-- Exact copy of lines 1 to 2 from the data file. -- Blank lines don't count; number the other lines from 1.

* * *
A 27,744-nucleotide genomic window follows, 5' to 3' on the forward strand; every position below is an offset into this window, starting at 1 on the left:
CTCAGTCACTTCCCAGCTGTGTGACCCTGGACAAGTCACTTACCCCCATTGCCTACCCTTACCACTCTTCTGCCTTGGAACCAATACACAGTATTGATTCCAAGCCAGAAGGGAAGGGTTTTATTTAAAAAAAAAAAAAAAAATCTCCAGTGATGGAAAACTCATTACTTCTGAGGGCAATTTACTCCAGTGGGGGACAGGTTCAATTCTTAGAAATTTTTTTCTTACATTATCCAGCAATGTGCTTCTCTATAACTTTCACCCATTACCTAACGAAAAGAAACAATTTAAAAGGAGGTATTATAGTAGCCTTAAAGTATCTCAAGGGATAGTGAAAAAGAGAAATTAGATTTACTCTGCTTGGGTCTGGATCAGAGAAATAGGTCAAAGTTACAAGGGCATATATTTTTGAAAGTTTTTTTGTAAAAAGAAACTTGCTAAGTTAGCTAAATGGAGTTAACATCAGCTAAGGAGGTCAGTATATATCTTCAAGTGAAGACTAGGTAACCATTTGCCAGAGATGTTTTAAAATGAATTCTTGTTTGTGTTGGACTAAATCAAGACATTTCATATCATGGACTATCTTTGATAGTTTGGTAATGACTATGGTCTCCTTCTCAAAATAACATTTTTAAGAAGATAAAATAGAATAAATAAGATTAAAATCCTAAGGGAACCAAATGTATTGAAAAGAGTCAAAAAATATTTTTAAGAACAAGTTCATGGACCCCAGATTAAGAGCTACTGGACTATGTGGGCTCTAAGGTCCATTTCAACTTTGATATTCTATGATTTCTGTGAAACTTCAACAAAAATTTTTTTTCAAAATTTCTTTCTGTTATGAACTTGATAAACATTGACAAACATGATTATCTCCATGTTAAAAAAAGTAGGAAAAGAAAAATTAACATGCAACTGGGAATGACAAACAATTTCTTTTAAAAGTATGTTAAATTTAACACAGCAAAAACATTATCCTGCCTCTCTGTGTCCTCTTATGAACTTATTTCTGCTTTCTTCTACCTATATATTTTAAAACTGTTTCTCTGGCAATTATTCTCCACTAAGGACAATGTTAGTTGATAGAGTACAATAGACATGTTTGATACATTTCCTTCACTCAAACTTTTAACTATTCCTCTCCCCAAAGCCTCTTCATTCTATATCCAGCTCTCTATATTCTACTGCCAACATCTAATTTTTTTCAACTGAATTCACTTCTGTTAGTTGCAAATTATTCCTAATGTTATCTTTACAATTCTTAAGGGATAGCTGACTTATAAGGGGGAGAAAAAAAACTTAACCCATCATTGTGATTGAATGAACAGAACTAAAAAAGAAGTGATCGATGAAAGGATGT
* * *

A 27,744-nucleotide genomic window follows, 5' to 3' on the forward strand; every position below is an offset into this window, starting at 1 on the left:
CTCAGTCACTTCCCAGCTGTGTGACCCTGGACAAGTCACTTACCCCCATTGCCTACCCTTACCACTCTTCTGCCTTGGAACCAATACACAGTATTGATTCCAAGCCAGAAGGGAAGGGTTTTATTTAAAAAAAAAAAAAAAAATCTCCAGTGATGGAAAACTCATTACTTCTGAGGGCAATTTACTCCAGTGGGGGACAGGTTCAATTCTTAGAAATTTTTTTCTTACATTATCCAGCAATGTGCTTCTCTATAACTTTCACCCATTACCTAACGAAAAGAAACAATTTAAAAGGAGGTATTATAGTAGCCTTAAAGTATCTCAAGGGATAGTGAAAAAGAGAAATTAGATTTACTCTGCTTGGGTCTGGATCAGAGAAATAGGTCAAAGTTACAAGGGCATATATTTTTGAAAGTTTTTTTGTAAAAAGAAACTTGCTAAGTTAGCTAAATGGAGTTAACATCAGCTAAGGAGGTCAGTATATATCTTCAAGTGAAGACTAGGTAACCATTTGCCAGAGATGTTTTAAAATGAATTCTTGTTTGTGTTGGACTAAATCAAGACATTTCATATCATGGACTATCTTTGATAGTTTGGTAATGACTATGGTCTCCTTCTCAAAATAACATTTTTAAGAAGATAAAATAGAATAAATAAGATTAAAATCCTAAGGGAACCAAATGTATTGAAAAGAGTCAAAAAATATTTTTAAGAACAAGTTCATGGACCCCAGATTAAGAGCTACTGGACTATGTGGGCTCTAAGGTCCATTTCAACTTTGATATTCTATGATTTCTGTGAAACTTCAACAAAAATTTTTTTTCAAAATTTCTTTCTGTTATGAACTTGATAAACATTGACAAACATGATTATCTCCATGTTAAAAAAAGTAGGAAAAGAAAAATTAACATGCAACTGGGAATGACAAACAATTTCTTTTAAAAGTATGTTAAATTTAACACAGCAAAAACATTATCCTGCCTCTCTGTGTCCTCTTATGAACTTATTTCTGCTTTCTTCTACCTATATATTTTAAAACTGTTTCTCTGGCAATTATTCTCCACTAAGGACAATGTTAGTTGATAGAGTACAATAGACATGTTTGATACATTTCCTTCACTCAAACTTTTAACTATTCCTCTCCCCAAAGCCTCTTCATTCTATATCCAGCTCTCTATATTCTACTGCCAACATCTAATTTTTTTCAACTGAATTCACTTCTGTTAGTTGCAAATTATTCCTAATGTTATCTTTACAATTCTTAAGGGATAGCTGACTTATAAGGGGGAGAAAAAAAACTTAACCCATCATTGTGATTGAATGAACAGAACTAAAAAAGAAGTGATCGATGAAAGGATGT